PG&E’s automatic refunds for people who lost power for days at a stretch during this epic weather year earned public relations points.
The utility ended up giving refunds to almost 7,300 customers in Tuolumne County alone, and 26,000 refunds throughout Northern California.
“I don’t have the total cost,” said Nicole Liebelt of PG&E, “but it was substantial.”
PG&E has a claims process that people can use to be reimbursed for losses they incur that are caused by power outages lasting more than 48 hours.
“But these storms were so severe,” she said, “that we just figured that every customer who went without power for 48 hours or more had losses, and we paid them automatically.”
She said the refunds, which ranged from $25 to $100, were based on the duration of the outages.
“It doesn’t make up for the loss of power for multiple days,” she said. “It’s just our way of acknowledging the inconvenience people went through.”
Some of the hardest his areas were Twain Harte and Arnold.
“The refunds were a good thing overall in conjunction with the fact that there were a lot of trucks up here and PG&E had a number you could call to get an update of when they expected to get your power back on,” said John Kinsfather, president of the Twain Harte Homeowners Association. “Those things are smart things to do. They give people a sense that something is being done, and that makes a big difference.”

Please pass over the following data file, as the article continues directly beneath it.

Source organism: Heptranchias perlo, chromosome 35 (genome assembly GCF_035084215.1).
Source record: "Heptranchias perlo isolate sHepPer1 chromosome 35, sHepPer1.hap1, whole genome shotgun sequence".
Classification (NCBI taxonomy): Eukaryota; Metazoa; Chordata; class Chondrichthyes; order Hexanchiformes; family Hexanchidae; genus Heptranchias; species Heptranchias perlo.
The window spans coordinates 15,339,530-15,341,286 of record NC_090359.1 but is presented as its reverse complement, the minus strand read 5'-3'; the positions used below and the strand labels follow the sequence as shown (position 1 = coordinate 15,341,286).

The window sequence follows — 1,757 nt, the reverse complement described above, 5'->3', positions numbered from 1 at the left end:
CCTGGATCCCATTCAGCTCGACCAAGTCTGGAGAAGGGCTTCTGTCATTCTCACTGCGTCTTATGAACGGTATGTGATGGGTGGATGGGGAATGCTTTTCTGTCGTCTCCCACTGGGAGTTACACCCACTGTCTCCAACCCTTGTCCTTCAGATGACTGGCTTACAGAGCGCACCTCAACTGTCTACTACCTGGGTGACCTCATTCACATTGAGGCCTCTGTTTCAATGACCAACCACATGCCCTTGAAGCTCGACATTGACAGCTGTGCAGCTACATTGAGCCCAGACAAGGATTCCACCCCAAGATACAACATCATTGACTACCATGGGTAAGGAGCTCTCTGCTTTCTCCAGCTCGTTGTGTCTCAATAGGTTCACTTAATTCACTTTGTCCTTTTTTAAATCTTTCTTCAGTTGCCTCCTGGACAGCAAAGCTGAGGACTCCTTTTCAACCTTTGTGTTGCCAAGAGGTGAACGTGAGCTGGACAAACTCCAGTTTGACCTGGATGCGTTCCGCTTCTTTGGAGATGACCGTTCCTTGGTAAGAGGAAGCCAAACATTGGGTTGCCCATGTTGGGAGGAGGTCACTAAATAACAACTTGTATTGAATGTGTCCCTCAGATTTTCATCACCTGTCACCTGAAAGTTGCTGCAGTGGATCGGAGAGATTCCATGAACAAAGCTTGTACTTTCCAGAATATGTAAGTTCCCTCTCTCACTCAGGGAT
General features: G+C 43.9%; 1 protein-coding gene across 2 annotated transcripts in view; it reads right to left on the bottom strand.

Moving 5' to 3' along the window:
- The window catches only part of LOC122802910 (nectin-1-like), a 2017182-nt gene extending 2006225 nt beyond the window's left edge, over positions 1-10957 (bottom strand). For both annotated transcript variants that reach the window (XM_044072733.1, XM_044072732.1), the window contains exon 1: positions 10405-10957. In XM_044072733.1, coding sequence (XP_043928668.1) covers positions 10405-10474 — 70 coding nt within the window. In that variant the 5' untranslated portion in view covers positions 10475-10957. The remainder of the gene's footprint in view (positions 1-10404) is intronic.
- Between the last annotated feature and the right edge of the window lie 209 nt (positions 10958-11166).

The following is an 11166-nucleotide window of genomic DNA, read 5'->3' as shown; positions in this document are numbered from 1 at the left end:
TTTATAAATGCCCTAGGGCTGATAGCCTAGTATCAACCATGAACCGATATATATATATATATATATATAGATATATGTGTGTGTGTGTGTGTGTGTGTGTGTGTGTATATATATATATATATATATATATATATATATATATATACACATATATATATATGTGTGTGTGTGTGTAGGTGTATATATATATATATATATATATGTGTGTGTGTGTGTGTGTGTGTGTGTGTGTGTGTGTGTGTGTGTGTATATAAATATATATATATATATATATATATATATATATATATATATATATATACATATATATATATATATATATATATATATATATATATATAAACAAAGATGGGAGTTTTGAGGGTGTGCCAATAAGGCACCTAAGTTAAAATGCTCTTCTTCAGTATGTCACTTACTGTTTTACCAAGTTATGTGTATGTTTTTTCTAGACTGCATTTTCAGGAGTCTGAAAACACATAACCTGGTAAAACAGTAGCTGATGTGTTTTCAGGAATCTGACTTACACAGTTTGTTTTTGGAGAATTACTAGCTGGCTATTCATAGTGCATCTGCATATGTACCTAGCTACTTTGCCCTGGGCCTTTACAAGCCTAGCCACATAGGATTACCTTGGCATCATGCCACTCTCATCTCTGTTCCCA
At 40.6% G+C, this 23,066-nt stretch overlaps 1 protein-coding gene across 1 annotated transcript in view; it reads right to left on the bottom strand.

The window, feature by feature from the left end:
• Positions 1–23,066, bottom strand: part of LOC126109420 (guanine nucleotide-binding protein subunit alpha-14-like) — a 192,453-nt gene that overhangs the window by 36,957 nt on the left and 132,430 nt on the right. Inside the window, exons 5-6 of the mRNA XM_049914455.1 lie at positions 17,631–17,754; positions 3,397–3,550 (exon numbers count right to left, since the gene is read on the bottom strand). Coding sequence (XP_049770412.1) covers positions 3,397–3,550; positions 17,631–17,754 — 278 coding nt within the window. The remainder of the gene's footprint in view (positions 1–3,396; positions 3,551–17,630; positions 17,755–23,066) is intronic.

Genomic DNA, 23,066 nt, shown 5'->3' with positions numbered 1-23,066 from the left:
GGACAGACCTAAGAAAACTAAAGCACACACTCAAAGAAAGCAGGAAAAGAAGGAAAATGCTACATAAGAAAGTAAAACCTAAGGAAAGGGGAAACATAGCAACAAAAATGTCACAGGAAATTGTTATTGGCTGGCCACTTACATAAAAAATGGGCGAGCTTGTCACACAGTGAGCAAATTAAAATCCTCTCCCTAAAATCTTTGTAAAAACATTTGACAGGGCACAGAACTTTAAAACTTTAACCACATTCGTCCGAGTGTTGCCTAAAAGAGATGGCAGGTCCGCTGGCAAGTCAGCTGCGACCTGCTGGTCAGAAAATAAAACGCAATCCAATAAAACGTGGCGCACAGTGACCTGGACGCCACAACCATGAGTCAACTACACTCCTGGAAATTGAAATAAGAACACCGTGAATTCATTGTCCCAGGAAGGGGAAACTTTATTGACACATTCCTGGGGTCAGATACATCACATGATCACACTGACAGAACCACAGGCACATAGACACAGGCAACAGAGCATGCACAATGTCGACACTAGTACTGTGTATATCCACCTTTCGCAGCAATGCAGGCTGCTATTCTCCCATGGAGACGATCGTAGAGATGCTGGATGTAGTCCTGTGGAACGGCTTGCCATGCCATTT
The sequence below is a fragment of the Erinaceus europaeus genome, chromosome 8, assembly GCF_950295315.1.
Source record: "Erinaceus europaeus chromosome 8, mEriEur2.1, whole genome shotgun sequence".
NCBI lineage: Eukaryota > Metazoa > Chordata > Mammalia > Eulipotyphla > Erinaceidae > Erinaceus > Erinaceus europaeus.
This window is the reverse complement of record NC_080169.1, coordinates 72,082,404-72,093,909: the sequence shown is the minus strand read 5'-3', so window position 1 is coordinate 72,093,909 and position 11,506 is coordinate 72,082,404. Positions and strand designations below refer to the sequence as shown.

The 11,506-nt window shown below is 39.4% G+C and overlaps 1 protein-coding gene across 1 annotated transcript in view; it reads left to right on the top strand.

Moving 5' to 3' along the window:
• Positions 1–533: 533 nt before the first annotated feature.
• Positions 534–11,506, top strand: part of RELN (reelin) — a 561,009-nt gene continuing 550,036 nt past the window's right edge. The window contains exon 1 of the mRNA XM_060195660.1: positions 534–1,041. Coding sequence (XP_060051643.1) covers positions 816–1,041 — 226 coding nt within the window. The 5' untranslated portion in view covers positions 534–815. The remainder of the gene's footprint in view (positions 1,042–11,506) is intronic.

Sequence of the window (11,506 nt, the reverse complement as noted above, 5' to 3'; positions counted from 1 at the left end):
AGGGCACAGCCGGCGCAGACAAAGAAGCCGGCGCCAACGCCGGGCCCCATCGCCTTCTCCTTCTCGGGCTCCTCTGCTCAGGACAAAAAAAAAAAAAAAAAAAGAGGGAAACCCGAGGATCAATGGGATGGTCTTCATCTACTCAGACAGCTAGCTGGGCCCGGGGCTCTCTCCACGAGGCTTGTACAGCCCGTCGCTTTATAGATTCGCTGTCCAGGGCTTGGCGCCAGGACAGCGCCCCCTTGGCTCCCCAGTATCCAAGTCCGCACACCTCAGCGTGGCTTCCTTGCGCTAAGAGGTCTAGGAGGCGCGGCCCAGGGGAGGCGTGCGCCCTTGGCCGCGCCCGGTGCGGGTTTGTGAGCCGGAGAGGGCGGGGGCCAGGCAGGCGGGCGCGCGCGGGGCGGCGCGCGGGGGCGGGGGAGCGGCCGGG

He did question the criteria, though, saying he got one refund for $70 and another one for $25, though he thought the power was out for about the same amount of time during both series of storms.
This was the fifth wettest year in recorded history. So much snow fell at relatively low levels in the foothills that thousands of people were without power for days at a stretch as trees fell under the pressure of the heavy snow.
The weather year runs from July 1 through June 30. The 2010-11 year just ended.
The first round of storms in November caused so much damage that Gov. Arnold Schwarzenegger declared a state of emergency in Tuolumne and Calaveras counties, opening the way for reimbursement. Storms continued through December.
January was very dry, and so was the first half of February, causing some to think spring was on the way.
But then it all happened again in March. There was snow and rain and falling trees with more power outages, some lasting several days.
It was difficult, but people said they were comforted by seeing hundreds of PG&E crews working round the clock to get power restored. And when the refund checks started coming, they were grateful, even if the refunds didn’t pay in total for their loss and inconvenience.
People who have experienced an outage of 48 hours or more can call PG&E at 1-888-743-4743. PG&E will provide payments to residential customers determined to be without power for more than 48 hours because of a severe storm. The payments will range from $25 to $100, depending on the length of the outage.